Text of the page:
The fact that corporate power has grown under the present government is one of the major reasons cited by followers of Alberto Acosta (Unidad Plurinacional or Plurinational Front) for their opposition to Correa´s re-election. And while it is evident that with a healthy economy the wealthy are bound to do well, even consolidating their power through the proliferation of economic groups and a concentration of resources , the lack of change in the productive matrix (recognized by Correa himself) and the very slow reduction of the inequality index lend weight to left wing claims. The weakness of the reforms is a problem in another sense: without deep roots any transformation will be easily overturned by future right wing governments.

Magic Socialism

Ecuador´s governing Alianza País may not be economically right wing, but what has become clear over the years is that even in Venezuela or Bolivia Twenty First Century Socialism is not socialism at all, at least not in any recognizable form. This too is a sore point with many one time supporters of the ‘Citizen´s Revolution’, although it is hard to believe that there was ever much evidence that Rafael Correa himself was anything other than a very strong willed social democrat with a church based philosophy of ‘helping the poor’. Strong willed may be putting it too mildly. There is less talk today of dictatorship, a term promoted by the right and unfortunately adopted by the left, but there is no doubt that discipline is the order of the day. A series of punish and pardon exercises has been used to squash opposition to government policies or extraction schemes and to tame the right wing press and avoid situations such as the present standoff in Argentine where the media group Clarin and President Cristina Fernandez de Kirchener have locked horns. But the opposition press is not the only political force on the government´s list, and in fact, anything that looked vaguely as if it might comprise a political threat to Correa has been systematically attacked. The indigenous organisation CONAIE (Confederation of Ecuadorian Indigenous Nationalities) has been a major target for that very reason.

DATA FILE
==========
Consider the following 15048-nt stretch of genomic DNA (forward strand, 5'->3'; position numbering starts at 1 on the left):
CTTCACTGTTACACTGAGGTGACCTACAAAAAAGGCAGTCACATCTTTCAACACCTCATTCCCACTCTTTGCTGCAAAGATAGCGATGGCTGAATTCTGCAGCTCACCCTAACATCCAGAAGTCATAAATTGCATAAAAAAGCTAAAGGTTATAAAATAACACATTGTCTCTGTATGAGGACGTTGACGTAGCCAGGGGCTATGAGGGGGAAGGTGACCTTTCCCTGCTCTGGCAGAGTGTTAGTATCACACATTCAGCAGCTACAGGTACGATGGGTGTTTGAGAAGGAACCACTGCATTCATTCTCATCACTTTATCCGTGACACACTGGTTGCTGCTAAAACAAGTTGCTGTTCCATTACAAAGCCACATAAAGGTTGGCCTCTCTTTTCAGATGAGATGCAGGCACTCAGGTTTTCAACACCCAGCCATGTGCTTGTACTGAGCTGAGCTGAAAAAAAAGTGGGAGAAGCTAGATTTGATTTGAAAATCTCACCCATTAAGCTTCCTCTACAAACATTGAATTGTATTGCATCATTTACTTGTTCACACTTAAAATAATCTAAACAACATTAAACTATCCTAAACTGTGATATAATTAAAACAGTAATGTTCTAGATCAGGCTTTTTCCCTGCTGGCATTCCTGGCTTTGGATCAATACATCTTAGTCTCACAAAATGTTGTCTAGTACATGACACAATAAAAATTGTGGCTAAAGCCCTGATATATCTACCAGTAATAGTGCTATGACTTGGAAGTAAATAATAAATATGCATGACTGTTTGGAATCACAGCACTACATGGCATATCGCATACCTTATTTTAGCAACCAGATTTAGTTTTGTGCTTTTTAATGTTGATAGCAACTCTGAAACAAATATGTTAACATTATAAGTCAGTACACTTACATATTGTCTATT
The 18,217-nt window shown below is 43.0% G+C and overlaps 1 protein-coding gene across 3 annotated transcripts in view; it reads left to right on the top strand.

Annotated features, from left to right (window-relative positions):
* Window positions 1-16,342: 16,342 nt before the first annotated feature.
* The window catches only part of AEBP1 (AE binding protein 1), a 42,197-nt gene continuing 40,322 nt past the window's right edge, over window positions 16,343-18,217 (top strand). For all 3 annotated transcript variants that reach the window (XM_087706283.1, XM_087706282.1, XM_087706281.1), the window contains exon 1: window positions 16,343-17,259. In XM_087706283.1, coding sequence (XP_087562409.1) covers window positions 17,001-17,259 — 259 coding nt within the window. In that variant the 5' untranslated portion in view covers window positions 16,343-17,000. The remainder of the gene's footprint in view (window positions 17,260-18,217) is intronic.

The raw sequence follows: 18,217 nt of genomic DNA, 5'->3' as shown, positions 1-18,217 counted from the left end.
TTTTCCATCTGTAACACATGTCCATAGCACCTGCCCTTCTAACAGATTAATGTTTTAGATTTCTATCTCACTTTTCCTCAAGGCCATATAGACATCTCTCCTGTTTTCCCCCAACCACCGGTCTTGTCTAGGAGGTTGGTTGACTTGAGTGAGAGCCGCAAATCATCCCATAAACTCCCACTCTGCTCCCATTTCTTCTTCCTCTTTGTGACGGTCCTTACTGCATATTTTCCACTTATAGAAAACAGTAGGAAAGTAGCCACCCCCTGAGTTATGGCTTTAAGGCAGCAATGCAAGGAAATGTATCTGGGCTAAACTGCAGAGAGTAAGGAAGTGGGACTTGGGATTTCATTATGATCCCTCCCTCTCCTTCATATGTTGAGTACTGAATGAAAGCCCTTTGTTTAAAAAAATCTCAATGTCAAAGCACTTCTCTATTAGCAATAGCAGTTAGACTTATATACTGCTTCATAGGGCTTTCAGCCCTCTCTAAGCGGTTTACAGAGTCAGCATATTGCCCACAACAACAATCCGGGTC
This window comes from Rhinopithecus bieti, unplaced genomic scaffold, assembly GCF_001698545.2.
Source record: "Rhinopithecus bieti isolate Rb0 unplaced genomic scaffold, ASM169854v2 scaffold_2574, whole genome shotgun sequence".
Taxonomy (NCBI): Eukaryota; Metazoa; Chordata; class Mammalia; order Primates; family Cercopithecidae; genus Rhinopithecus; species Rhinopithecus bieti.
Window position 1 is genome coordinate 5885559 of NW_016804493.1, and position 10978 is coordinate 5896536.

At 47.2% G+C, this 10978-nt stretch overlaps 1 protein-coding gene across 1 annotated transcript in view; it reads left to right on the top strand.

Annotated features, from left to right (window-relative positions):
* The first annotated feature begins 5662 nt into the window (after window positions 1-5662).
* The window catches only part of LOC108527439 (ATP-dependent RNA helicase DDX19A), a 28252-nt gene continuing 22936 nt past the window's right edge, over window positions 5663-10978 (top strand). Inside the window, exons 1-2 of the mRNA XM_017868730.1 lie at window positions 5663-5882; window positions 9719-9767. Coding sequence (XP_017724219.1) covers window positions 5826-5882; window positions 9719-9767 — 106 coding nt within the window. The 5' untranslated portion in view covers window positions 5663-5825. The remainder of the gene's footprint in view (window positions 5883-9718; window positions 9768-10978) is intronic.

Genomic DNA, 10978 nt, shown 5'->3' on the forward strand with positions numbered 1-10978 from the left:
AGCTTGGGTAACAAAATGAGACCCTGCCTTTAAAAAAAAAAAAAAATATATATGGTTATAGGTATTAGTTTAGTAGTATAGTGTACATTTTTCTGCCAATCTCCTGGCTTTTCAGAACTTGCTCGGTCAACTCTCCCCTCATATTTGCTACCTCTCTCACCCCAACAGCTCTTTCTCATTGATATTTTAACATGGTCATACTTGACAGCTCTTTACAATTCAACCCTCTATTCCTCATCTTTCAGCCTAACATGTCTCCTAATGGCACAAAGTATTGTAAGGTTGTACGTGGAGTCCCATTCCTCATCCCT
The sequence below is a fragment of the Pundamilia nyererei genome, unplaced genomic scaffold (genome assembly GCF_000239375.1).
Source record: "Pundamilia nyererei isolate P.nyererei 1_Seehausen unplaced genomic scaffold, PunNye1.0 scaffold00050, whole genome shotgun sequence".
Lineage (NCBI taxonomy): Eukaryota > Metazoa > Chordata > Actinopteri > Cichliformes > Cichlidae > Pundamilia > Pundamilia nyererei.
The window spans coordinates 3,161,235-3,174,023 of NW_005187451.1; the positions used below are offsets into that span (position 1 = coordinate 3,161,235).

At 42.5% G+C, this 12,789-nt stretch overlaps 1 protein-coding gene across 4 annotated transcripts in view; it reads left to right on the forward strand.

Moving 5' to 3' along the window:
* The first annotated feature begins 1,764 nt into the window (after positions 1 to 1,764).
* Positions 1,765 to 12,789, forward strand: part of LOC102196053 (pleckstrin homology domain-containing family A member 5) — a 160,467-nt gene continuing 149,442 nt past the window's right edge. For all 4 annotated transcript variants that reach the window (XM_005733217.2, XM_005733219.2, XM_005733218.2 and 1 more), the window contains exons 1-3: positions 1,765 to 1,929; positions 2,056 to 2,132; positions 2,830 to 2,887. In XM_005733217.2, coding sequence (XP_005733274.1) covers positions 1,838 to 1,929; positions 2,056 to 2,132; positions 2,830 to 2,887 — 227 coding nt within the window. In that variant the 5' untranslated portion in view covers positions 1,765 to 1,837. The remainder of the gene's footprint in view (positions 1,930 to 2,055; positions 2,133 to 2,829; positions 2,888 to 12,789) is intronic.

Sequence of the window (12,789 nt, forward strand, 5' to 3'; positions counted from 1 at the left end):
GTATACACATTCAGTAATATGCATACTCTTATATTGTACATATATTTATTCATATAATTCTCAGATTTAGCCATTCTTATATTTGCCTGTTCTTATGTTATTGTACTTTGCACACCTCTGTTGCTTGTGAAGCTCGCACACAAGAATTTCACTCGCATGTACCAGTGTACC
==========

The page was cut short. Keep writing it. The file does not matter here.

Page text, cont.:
Despite having lost a lot of its political clout in recent years after a devastating alliance with Lucio Gutierrez that fractured the organization and resulted in a loss of credibility, this indigenous group is still a force in Ecuadorian politics. CONAIE and other indigenous organizations are one of only two social sectors with any real ability to put together a healthy political campaign outside the parliamentary system . And the fact that many of the major mining and oil exploration projects are also located in indigenous territory has lead to heightened tensions and conflict.